Our hosts were incredibly gracious and extremely interested in working with us in the hopes of one day being able to provide these services independently. The Dominican Republic provided a beautiful setting in which to work and offered sunshine most of the days with temperatures varying from 60-80oC. As it is a common site for tourists from all over, the environment was safe and hospitable and the people gracious and friendly. Our freetime, albeit limited, was spent touring the city, learning more about their culture and history including a tour of Christopher Columbus's house. I was somewhat ashamed to admit that my knowledge of history was so poor, that I did not know that the DR was Christopher Columbus's original landing site in the New World. Additionally, there were several beautiful beaches within a 20-30 minute drive of our hotel in Santo Domingo. Without a doubt, the DR was one of my more memorable trips.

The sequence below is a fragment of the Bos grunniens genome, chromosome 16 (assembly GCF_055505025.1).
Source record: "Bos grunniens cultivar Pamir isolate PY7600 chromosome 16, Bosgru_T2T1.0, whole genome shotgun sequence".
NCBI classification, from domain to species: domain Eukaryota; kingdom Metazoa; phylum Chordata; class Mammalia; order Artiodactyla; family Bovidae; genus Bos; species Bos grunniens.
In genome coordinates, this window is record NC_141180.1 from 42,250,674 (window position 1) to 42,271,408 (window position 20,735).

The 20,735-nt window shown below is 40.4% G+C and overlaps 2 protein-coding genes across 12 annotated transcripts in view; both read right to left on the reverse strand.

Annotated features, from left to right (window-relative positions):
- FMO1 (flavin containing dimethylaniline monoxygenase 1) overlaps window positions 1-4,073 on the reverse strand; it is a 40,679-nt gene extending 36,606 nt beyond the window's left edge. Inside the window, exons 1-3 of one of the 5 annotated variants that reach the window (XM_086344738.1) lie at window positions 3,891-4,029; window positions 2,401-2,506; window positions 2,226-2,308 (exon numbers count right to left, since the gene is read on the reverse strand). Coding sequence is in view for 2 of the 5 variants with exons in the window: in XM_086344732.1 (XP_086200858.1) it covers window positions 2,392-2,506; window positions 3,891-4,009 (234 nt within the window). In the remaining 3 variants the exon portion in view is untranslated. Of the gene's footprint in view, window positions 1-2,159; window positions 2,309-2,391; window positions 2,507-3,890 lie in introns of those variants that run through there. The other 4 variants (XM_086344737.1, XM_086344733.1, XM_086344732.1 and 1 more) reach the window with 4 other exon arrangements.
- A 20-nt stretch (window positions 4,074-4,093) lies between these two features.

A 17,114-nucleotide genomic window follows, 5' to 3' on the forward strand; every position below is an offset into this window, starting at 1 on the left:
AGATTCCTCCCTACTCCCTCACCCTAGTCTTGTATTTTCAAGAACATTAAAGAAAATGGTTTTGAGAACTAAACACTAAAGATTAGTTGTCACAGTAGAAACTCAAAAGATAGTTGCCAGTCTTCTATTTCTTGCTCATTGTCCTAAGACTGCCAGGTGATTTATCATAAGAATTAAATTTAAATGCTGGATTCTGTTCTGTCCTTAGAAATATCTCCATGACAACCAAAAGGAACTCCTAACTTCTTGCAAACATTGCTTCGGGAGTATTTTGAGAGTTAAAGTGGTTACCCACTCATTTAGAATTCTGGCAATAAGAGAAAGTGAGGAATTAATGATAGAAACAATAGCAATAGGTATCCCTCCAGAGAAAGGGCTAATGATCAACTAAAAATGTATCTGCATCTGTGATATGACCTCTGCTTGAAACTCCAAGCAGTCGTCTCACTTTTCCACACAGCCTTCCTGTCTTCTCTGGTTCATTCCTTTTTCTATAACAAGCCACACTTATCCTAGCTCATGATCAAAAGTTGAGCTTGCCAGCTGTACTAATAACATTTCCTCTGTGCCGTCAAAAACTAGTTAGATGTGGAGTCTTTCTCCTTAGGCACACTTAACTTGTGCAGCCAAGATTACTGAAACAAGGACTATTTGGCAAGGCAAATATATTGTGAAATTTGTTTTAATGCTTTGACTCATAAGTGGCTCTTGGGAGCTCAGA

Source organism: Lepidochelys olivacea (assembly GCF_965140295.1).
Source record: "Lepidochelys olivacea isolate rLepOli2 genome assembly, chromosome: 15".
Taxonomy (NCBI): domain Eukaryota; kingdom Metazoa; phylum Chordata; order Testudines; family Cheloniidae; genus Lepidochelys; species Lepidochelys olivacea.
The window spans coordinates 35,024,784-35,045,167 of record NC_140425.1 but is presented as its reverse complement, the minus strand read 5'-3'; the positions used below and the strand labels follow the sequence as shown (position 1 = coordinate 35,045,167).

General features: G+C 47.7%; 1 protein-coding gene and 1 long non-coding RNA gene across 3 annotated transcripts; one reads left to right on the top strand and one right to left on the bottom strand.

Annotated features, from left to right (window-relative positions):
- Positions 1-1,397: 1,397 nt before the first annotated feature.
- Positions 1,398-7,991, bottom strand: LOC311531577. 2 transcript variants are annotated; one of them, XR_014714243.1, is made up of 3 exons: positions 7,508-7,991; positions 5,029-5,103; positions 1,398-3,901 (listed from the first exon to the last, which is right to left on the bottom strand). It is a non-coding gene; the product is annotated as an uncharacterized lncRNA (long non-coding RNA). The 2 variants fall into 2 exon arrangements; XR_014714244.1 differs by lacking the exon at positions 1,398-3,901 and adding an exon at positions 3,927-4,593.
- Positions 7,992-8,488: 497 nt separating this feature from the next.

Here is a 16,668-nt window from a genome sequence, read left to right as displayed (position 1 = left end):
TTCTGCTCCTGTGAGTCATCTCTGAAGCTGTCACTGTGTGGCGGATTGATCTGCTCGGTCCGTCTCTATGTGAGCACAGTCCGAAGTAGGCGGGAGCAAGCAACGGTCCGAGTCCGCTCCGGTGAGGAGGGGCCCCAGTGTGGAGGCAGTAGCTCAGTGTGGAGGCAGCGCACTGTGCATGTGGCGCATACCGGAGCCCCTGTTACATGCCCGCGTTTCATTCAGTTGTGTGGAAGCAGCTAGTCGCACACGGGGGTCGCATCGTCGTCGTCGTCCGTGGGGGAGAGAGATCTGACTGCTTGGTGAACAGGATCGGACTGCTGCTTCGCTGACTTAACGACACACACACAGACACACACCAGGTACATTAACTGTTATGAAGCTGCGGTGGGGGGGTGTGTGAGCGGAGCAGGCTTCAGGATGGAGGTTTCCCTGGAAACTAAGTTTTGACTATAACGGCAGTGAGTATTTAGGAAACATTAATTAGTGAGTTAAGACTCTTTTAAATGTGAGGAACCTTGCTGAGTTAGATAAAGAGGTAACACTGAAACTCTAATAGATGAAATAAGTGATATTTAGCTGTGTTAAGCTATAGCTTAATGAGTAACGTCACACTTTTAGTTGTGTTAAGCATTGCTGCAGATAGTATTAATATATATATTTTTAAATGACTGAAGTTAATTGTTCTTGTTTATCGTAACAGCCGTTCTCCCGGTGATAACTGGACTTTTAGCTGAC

Joseph D. Tobias, MD
Director, Pediatric Critical Care/Pediatric Anesthesiology
Professor of Pediatrics and Anesthesiology
The University of Missouri
Department of Child Health
M658 Health Sciences Center
Columbia, MO
FAX: (573) 882-2742
Phone: (573) 882-6544
E-mail: Tobiasj@health.missouri.edu